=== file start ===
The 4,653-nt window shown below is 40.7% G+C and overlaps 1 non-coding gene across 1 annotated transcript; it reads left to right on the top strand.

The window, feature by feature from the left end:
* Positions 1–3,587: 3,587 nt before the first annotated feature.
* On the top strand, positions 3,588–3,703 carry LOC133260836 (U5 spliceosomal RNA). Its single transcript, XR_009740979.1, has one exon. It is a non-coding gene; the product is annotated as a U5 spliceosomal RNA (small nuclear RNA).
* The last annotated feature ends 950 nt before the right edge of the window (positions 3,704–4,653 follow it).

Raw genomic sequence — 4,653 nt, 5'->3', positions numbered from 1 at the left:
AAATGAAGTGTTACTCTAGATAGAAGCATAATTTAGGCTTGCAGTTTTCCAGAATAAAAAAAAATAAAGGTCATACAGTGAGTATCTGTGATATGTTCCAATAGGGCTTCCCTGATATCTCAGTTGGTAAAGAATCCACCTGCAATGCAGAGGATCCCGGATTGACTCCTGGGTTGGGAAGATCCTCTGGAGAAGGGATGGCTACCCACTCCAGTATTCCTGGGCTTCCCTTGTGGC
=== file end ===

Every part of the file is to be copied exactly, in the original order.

The 4,653-nt window shown below is 40.7% G+C and overlaps 1 non-coding gene across 1 annotated transcript; it reads left to right on the top strand.

The window, feature by feature from the left end:
* Positions 1–3,587: 3,587 nt before the first annotated feature.
* On the top strand, positions 3,588–3,703 carry LOC133260836 (U5 spliceosomal RNA). Its single transcript, XR_009740979.1, has one exon. It is a non-coding gene; the product is annotated as a U5 spliceosomal RNA (small nuclear RNA).
* The last annotated feature ends 950 nt before the right edge of the window (positions 3,704–4,653 follow it).

Raw genomic sequence — 4,653 nt, 5'->3', positions numbered from 1 at the left:
AAATGAAGTGTTACTCTAGATAGAAGCATAATTTAGGCTTGCAGTTTTCCAGAATAAAAAAAAATAAAGGTCATACAGTGAGTATCTGTGATATGTTCCAATAGGGCTTCCCTGATATCTCAGTTGGTAAAGAATCCACCTGCAATGCAGAGGATCCCGGATTGACTCCTGGGTTGGGAAGATCCTCTGGAGAAGGGATGGCTACCCACTCCAGTATTCCTGGGCTTCCCTTGTGGC